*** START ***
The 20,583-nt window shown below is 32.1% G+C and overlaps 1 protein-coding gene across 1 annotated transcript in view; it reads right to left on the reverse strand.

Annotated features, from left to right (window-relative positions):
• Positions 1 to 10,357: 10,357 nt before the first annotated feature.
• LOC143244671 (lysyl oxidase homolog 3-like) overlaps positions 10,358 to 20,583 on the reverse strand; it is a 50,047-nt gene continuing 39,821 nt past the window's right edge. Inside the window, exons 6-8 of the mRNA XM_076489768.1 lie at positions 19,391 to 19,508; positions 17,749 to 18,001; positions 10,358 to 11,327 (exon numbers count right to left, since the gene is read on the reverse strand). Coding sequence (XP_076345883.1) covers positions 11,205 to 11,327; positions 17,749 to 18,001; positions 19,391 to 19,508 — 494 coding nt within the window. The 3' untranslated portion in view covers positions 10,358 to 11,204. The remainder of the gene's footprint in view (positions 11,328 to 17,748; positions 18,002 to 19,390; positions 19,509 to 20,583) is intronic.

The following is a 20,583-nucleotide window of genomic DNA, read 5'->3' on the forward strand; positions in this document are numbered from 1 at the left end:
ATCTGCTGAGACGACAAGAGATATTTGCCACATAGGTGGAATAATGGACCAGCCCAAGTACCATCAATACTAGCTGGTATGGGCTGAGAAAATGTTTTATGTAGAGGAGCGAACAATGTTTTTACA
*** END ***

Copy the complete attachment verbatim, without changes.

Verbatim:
The 20,583-nt window shown below is 32.1% G+C and overlaps 1 protein-coding gene across 1 annotated transcript in view; it reads right to left on the reverse strand.

Annotated features, from left to right (window-relative positions):
• Positions 1 to 10,357: 10,357 nt before the first annotated feature.
• LOC143244671 (lysyl oxidase homolog 3-like) overlaps positions 10,358 to 20,583 on the reverse strand; it is a 50,047-nt gene continuing 39,821 nt past the window's right edge. Inside the window, exons 6-8 of the mRNA XM_076489768.1 lie at positions 19,391 to 19,508; positions 17,749 to 18,001; positions 10,358 to 11,327 (exon numbers count right to left, since the gene is read on the reverse strand). Coding sequence (XP_076345883.1) covers positions 11,205 to 11,327; positions 17,749 to 18,001; positions 19,391 to 19,508 — 494 coding nt within the window. The 3' untranslated portion in view covers positions 10,358 to 11,204. The remainder of the gene's footprint in view (positions 11,328 to 17,748; positions 18,002 to 19,390; positions 19,509 to 20,583) is intronic.

The following is a 20,583-nucleotide window of genomic DNA, read 5'->3' on the forward strand; positions in this document are numbered from 1 at the left end:
ATCTGCTGAGACGACAAGAGATATTTGCCACATAGGTGGAATAATGGACCAGCCCAAGTACCATCAATACTAGCTGGTATGGGCTGAGAAAATGTTTTATGTAGAGGAGCGAACAATGTTTTTACA